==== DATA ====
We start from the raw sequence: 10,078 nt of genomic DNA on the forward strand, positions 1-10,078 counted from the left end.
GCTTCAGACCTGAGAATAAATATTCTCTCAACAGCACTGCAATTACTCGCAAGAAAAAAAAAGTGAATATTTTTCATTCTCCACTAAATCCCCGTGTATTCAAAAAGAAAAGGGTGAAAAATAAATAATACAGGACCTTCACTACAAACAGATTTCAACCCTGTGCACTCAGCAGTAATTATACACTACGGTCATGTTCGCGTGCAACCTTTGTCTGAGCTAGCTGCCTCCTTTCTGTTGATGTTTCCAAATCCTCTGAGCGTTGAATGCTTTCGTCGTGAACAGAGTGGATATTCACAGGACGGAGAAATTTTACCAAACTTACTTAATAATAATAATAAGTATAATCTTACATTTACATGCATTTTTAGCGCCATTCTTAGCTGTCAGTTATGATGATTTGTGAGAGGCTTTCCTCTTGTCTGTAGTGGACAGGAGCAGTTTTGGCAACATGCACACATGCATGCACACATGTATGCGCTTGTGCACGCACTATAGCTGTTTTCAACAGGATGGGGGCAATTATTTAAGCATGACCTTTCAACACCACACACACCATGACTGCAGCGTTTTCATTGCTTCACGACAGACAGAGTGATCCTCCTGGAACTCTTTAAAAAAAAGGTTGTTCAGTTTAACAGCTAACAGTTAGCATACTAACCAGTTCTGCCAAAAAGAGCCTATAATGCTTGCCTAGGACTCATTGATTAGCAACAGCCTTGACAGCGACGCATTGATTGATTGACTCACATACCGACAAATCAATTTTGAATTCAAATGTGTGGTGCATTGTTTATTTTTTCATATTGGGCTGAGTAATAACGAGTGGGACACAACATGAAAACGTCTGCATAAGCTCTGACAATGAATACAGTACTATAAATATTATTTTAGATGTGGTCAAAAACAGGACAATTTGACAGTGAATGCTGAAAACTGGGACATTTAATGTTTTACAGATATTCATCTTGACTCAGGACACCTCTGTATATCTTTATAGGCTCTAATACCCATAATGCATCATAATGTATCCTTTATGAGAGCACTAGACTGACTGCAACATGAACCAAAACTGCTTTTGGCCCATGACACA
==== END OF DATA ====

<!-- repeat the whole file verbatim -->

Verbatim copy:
We start from the raw sequence: 10,078 nt of genomic DNA on the forward strand, positions 1-10,078 counted from the left end.
GCTTCAGACCTGAGAATAAATATTCTCTCAACAGCACTGCAATTACTCGCAAGAAAAAAAAAGTGAATATTTTTCATTCTCCACTAAATCCCCGTGTATTCAAAAAGAAAAGGGTGAAAAATAAATAATACAGGACCTTCACTACAAACAGATTTCAACCCTGTGCACTCAGCAGTAATTATACACTACGGTCATGTTCGCGTGCAACCTTTGTCTGAGCTAGCTGCCTCCTTTCTGTTGATGTTTCCAAATCCTCTGAGCGTTGAATGCTTTCGTCGTGAACAGAGTGGATATTCACAGGACGGAGAAATTTTACCAAACTTACTTAATAATAATAATAAGTATAATCTTACATTTACATGCATTTTTAGCGCCATTCTTAGCTGTCAGTTATGATGATTTGTGAGAGGCTTTCCTCTTGTCTGTAGTGGACAGGAGCAGTTTTGGCAACATGCACACATGCATGCACACATGTATGCGCTTGTGCACGCACTATAGCTGTTTTCAACAGGATGGGGGCAATTATTTAAGCATGACCTTTCAACACCACACACACCATGACTGCAGCGTTTTCATTGCTTCACGACAGACAGAGTGATCCTCCTGGAACTCTTTAAAAAAAAGGTTGTTCAGTTTAACAGCTAACAGTTAGCATACTAACCAGTTCTGCCAAAAAGAGCCTATAATGCTTGCCTAGGACTCATTGATTAGCAACAGCCTTGACAGCGACGCATTGATTGATTGACTCACATACCGACAAATCAATTTTGAATTCAAATGTGTGGTGCATTGTTTATTTTTTCATATTGGGCTGAGTAATAACGAGTGGGACACAACATGAAAACGTCTGCATAAGCTCTGACAATGAATACAGTACTATAAATATTATTTTAGATGTGGTCAAAAACAGGACAATTTGACAGTGAATGCTGAAAACTGGGACATTTAATGTTTTACAGATATTCATCTTGACTCAGGACACCTCTGTATATCTTTATAGGCTCTAATACCCATAATGCATCATAATGTATCCTTTATGAGAGCACTAGACTGACTGCAACATGAACCAAAACTGCTTTTGGCCCATGACACA